Low-key return for rescued rhino calves to Nepal’s Chitwan National Park

Low-key return for rescued rhino calves to Nepal’s Chitwan National Park

  • Two of three rhino calves rescued from the wild have been returned to Nepal’s Chitwan National Park in what officials say was a “low-key and low-cost” release.
  • The two female greater one-horned rhinos had been cared for at a facility on the outskirts of the park after being abandoned by their mothers.
  • Officials had debated whether to move them to other parks with smaller rhino populations or to gift them to foreign countries as part of Nepal’s “rhino diplomacy.”
  • A third rhino calf, rescued last October following a tiger attack, is also expected to be released back into Chitwan once she’s deemed old enough and ready to take care of herself.

KATHMANDU — Two rhino calves captured from the wild after being separated from their mothers in recent years have been released back into nature by Nepali officials.

The greater one-horned rhinos (Rhinoceros unicornis), both females that conservation officials named Pushpa and Anjali, were released into the Kasara area of Chitwan National Park, home to most of the country’s rhinos, on May 14.

The rhinos had been raised by the National Trust for Nature Conservation, a nonprofit organization that works with the government to conserve wildlife and natural resources, at its facility in the Sauraha are on the outskirts of the national park. “The duo was transported by truck to a wetland area near Kasara, where the park’s headquarters is located, and released without using any tranquilizer,” Maheshwar Dhakal, director-general of the Department of National Parks and Wildlife Conservation, told Mongabay.

Pushpa was rescued in 2020 and Anjali in 2021. They were around two months old when they were found injured and abandoned by their mothers. “We have reasons to believe that Pushpa and Anjali were firstborns that didn’t receive adequate care,” Dr. Amir Sadaula, a veterinarian with the NTNC, told Mongabay earlier this year.

“The decision to release the rhinos into the wild was made by the Department of National Parks and Wildlife Conservation after a committee of experts recommended us to do so,” Dhakal said.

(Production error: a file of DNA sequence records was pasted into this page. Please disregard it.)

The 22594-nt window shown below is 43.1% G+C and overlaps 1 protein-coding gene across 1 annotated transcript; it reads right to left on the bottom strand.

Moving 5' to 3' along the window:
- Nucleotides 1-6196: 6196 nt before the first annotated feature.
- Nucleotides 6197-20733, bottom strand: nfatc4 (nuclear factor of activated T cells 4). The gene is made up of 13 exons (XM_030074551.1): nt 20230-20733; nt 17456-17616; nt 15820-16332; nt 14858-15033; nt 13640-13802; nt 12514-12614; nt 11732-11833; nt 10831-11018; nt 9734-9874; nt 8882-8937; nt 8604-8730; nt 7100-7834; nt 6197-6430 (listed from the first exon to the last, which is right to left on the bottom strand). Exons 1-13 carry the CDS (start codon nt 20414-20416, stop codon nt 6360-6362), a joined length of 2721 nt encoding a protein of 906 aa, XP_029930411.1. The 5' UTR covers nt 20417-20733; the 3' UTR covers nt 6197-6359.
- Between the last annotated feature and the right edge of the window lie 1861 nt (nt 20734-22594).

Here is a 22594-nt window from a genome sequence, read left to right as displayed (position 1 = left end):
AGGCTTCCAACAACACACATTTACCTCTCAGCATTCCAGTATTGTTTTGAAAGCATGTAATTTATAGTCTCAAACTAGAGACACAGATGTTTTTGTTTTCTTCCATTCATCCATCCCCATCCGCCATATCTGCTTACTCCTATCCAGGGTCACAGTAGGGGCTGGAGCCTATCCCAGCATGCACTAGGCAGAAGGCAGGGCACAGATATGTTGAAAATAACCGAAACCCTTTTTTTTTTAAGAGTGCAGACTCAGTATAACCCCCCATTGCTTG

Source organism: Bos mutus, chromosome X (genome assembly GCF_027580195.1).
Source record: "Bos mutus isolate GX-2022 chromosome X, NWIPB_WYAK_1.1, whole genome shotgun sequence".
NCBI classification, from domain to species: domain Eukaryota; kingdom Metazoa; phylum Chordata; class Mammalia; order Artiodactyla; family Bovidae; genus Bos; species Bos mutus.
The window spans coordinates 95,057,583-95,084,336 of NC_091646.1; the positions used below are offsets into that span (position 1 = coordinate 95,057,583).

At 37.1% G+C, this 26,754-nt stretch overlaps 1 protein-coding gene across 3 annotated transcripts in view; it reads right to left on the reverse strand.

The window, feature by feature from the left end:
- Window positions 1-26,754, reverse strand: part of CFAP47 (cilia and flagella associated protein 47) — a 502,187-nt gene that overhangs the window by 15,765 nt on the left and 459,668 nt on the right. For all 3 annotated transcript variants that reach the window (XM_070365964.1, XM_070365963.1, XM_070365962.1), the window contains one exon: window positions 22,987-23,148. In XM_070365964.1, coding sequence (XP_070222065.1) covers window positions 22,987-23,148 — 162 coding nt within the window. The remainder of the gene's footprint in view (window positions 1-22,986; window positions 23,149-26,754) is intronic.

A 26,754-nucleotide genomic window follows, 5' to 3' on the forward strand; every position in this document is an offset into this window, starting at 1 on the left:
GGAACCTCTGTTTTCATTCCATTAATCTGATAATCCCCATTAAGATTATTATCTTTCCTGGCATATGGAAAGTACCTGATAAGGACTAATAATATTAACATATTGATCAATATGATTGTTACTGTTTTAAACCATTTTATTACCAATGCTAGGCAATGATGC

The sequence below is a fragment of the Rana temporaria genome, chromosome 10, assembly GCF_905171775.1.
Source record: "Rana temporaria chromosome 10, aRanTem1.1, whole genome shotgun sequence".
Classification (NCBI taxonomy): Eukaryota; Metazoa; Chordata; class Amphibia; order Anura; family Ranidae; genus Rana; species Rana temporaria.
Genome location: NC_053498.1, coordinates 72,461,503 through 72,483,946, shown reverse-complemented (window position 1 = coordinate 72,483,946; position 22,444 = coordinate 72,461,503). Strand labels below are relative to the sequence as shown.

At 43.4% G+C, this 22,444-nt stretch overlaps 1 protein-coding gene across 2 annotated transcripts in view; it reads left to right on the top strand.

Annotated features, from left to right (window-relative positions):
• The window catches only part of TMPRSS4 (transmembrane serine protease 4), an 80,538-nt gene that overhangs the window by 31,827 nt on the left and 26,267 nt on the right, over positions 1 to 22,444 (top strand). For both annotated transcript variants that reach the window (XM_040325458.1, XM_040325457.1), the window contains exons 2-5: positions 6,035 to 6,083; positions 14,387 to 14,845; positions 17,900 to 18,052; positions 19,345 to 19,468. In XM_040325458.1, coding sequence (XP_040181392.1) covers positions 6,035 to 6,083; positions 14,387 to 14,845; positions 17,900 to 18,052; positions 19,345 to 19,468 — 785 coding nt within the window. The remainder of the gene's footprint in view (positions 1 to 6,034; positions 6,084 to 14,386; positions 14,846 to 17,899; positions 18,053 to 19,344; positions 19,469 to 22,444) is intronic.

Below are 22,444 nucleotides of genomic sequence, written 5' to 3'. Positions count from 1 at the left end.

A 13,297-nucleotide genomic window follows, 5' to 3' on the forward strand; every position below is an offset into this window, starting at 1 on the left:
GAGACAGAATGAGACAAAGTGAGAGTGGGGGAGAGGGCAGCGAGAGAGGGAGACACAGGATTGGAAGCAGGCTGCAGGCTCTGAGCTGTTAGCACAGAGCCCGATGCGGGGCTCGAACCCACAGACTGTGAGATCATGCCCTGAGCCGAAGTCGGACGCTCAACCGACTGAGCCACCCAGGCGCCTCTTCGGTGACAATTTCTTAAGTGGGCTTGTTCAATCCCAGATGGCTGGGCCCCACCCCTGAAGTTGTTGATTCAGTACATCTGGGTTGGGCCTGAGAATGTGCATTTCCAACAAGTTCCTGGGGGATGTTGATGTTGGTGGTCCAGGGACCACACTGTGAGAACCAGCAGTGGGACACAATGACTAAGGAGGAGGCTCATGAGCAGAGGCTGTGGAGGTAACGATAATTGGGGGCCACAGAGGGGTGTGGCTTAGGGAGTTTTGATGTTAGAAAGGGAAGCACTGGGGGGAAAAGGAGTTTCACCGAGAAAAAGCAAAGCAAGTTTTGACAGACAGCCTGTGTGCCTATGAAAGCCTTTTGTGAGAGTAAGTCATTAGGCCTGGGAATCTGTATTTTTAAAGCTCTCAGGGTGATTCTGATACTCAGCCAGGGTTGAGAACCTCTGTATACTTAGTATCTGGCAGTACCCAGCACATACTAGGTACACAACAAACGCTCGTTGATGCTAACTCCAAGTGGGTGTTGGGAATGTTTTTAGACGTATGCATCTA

Ganesh Pant, an ecologist at the department who was on the committee, said the team considered several options for the rhinos’ future, including keeping them in an enclosure within Chitwan National Park, moving them to other national parks with smaller rhino populations, or gifting them to foreign countries as part of Nepal’s “rhino diplomacy.” While some foreign countries informally requested the rhinos, none came up with a concrete proposal, according to the department.

Each option had its drawbacks, such as limiting the rhinos’ natural behavior, exposing them to predators or poachers, or depriving them of their native habitat. The committee ultimately decided that releasing them into Chitwan National Park was the best option, as it would give them a chance to adapt to their natural environment and join other rhinos in the park.

“Following the decision, we released the rhinos into the wild as they were growing fast and posed a danger to public safety,” Dhakal said. “The whole exercise was low-key and low-cost. We wanted to send a message that rewilding doesn’t have to be expensive to be successful.”

Chitwan National Park has 694 greater one-horned rhinos, according to a census conducted earlier this year. The park has been successful in conserving and increasing the rhino population over the years, despite threats from disease, natural disasters and poaching.

“We are constantly monitoring [Pushpa and Anjali’s] activities as they are close to the park headquarters and the security posts,” said Ganesh Tiwari, a spokesperson for Chitwan National Park.

A rhino takes a dip in Nepal’s Chitwan National Park. Image by SunriseOddysey via Flickr (CC BY-SA 2.0).

The two rhinos likely face an uphill struggle to survive, as rhino translocations have a checkered record in Nepal. A total of 87 rhinos were moved from Chitwan to Bardiya National Park between 1986 and 2003, and another eight between March 2016 and April 2017. Those efforts were part of the government’s bid to protect the species from the threats of disease and natural disaster by ensuring a viable population in more than one habitat across the country. But of the 95 rhinos that were translocated, only 38 survive; many were killed by poachers or were attacked by local residents retaliating against crop damage.

Authorities say they hope the latest release of rhinos, back into the same park from where they were born, will have a higher chance of success.

Following the translocation of Pushpa and Anjali, the NTNC still has one more female calf, Pooja, under its care at the Sauraha facility. Pooja was taken in in October last year after becoming separated from her mother during an attack by a tiger. Authorities say Pooja will also eventually be returned to the wild, just like Pushpa and Anjali, if their release proves to be successful and after she becomes old enough to look after herself.

Banner Image: Juvenile rhinos Pushpa and Anjali at the National Trust for Nature Conservation (NTNC) office in Sauraha, Chitwan. Image by Abhaya Raj Joshi

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This story first appeared on Mongabay

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